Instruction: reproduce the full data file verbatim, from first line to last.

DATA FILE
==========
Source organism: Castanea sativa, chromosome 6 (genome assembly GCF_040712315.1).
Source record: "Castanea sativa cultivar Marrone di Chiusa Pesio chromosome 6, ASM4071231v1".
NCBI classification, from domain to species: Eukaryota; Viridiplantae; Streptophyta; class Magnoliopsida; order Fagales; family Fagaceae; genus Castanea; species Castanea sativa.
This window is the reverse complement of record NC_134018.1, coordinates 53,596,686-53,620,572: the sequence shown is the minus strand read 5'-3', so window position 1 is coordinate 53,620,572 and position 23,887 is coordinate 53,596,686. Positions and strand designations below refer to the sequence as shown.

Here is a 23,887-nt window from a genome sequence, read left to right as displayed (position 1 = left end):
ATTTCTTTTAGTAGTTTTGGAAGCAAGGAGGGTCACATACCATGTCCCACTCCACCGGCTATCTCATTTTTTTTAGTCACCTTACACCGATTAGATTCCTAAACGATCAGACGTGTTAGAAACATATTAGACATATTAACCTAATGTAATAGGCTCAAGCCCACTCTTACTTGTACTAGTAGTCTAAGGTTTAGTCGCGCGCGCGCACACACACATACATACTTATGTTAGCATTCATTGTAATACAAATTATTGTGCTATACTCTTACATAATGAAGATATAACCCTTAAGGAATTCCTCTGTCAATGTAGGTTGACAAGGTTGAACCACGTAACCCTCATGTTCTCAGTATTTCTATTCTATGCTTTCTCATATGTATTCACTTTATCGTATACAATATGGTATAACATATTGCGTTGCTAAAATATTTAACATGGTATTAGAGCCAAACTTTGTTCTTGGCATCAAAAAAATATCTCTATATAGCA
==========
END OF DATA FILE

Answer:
Source organism: Castanea sativa, chromosome 6 (genome assembly GCF_040712315.1).
Source record: "Castanea sativa cultivar Marrone di Chiusa Pesio chromosome 6, ASM4071231v1".
NCBI classification, from domain to species: Eukaryota; Viridiplantae; Streptophyta; class Magnoliopsida; order Fagales; family Fagaceae; genus Castanea; species Castanea sativa.
This window is the reverse complement of record NC_134018.1, coordinates 53,596,686-53,620,572: the sequence shown is the minus strand read 5'-3', so window position 1 is coordinate 53,620,572 and position 23,887 is coordinate 53,596,686. Positions and strand designations below refer to the sequence as shown.

Here is a 23,887-nt window from a genome sequence, read left to right as displayed (position 1 = left end):
ATTTCTTTTAGTAGTTTTGGAAGCAAGGAGGGTCACATACCATGTCCCACTCCACCGGCTATCTCATTTTTTTTAGTCACCTTACACCGATTAGATTCCTAAACGATCAGACGTGTTAGAAACATATTAGACATATTAACCTAATGTAATAGGCTCAAGCCCACTCTTACTTGTACTAGTAGTCTAAGGTTTAGTCGCGCGCGCGCACACACACATACATACTTATGTTAGCATTCATTGTAATACAAATTATTGTGCTATACTCTTACATAATGAAGATATAACCCTTAAGGAATTCCTCTGTCAATGTAGGTTGACAAGGTTGAACCACGTAACCCTCATGTTCTCAGTATTTCTATTCTATGCTTTCTCATATGTATTCACTTTATCGTATACAATATGGTATAACATATTGCGTTGCTAAAATATTTAACATGGTATTAGAGCCAAACTTTGTTCTTGGCATCAAAAAAATATCTCTATATAGCA